SearchThe Shahnameh of Ferdowsi - thenews.com.pk

The Shahnameh of Ferdowsi - thenews.com.pk...
thenews.com.pk 06/07/2014 Arts

Keywords:#Asia, #Central_Asia, #Ferdowsi, #Heaven, #Iran, #Iranian, #London, #Oxus, #Persia, #Persian, #Rustam, #Shahnameh, #Tajikistan, #Thenews.com.pk, #Tus, #Yazdegerd, #Yazdegerd_III

A banker by profession, Salim Ansar has a passion for history and historic books. His personal library already boasts a treasure trove of over 7,000 rare and unique books.
Every week, we shall take a leaf from one such book and treat you to a little taste of history.
BOOK NAME: The Shahnameh of Ferdowsi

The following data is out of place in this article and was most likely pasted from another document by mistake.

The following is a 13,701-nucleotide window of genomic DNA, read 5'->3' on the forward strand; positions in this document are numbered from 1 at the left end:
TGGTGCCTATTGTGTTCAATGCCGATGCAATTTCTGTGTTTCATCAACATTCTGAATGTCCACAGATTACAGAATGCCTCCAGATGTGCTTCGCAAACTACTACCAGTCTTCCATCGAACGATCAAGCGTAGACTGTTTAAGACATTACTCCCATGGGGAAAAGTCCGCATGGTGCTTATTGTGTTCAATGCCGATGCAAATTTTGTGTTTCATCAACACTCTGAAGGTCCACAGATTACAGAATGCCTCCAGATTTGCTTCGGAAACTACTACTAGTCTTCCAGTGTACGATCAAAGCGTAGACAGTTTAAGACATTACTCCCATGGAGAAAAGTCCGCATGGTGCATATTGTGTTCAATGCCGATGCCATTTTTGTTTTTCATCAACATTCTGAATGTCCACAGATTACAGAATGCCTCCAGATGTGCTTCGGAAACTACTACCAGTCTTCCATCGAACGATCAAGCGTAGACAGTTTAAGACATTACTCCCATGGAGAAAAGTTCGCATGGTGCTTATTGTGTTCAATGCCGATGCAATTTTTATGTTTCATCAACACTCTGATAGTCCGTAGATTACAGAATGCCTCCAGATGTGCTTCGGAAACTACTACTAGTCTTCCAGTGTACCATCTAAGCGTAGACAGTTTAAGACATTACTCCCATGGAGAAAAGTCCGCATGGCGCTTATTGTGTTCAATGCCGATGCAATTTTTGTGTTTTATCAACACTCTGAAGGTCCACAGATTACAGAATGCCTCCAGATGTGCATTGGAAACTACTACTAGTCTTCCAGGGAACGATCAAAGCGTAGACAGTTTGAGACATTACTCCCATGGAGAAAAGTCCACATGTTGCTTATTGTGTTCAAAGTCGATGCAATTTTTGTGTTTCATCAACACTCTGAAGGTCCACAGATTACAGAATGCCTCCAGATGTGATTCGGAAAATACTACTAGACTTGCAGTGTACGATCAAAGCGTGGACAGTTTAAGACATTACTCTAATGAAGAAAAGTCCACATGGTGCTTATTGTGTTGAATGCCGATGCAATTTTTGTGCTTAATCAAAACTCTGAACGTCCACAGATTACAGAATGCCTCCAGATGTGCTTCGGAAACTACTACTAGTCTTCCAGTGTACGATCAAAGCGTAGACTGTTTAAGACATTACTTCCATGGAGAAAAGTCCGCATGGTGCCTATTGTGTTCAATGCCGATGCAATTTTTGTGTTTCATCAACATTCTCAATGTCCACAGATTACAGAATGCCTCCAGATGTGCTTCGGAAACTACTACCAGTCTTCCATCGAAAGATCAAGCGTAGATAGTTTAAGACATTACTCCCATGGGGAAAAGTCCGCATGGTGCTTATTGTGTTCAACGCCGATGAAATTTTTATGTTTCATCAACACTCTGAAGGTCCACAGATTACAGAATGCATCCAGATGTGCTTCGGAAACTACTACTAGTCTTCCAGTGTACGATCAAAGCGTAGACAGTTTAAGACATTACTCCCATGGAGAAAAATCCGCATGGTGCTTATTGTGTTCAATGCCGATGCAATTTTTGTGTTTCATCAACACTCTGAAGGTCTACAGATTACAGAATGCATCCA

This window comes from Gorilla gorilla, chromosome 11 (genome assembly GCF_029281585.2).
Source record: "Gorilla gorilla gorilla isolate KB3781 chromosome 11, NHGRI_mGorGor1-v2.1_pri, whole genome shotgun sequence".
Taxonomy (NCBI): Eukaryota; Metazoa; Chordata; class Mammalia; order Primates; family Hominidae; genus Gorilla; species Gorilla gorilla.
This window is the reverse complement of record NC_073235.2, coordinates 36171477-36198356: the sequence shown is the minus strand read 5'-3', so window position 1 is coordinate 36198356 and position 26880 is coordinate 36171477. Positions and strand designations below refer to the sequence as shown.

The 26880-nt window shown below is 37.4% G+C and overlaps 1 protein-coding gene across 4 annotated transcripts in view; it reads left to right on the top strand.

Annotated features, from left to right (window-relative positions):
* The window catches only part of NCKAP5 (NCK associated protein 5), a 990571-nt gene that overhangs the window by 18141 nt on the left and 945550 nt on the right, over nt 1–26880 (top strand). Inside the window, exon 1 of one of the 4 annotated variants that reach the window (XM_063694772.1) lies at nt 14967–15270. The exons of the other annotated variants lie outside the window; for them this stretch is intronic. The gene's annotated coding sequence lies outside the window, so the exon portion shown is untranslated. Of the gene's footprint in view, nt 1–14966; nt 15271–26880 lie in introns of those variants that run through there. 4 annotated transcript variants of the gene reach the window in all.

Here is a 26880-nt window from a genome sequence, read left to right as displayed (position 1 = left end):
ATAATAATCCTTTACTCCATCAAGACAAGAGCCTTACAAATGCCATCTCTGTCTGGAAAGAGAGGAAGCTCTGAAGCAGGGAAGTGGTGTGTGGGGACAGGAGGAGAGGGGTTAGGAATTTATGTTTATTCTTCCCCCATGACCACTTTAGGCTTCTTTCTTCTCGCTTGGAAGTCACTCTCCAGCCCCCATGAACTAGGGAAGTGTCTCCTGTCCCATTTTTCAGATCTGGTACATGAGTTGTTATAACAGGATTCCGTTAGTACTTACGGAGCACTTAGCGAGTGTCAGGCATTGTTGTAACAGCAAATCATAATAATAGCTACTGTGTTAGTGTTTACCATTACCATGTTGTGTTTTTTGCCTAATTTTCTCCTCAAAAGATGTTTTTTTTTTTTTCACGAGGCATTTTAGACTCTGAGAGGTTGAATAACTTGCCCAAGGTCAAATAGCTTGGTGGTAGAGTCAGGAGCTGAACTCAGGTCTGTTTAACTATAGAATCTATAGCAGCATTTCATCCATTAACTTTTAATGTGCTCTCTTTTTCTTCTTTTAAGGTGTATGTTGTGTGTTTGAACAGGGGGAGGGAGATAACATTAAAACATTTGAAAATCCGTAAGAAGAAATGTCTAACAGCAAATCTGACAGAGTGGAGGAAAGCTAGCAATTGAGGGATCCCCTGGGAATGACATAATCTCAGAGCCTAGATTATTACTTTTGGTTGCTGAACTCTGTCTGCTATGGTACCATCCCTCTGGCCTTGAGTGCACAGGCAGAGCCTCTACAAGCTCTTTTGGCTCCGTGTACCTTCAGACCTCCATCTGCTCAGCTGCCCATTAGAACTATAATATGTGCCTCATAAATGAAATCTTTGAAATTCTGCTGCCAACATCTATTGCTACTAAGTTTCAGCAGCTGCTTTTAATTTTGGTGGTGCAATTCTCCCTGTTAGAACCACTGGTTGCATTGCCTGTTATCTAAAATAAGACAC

AUTHOR: James Atkinson
PUBLISHER: George Routledge & Sons - London
DATE OF PUBLICATION: 1832
The following excerpt has been taken from Pages: 93 — 99
This piece is dedicated to my mother Ayesha Ansar on her 5th death anniversary.
Favourite bed time story which my mother use to tell me was that of ‘Rustam & Sohrab from Shahnameh’.
Ammi, I don’t want your memories I want you.
I am sure, you are in heaven and happy. Miss you a lot. May your soul rest in peace! Ameen. — Salim Ansar

“The Shahnameh is largely Ferdowsi’s effort to preserve the memory of Persia’s golden days and transmit it to future generations so that they too can learn from the past and try to build a better future. The Persian language as it is spoken today is a living language and has been in usage for over a millennium. So although the Shahnameh was completed in March 1010, it is still read by Persian speakers throughout the world in its original textual form.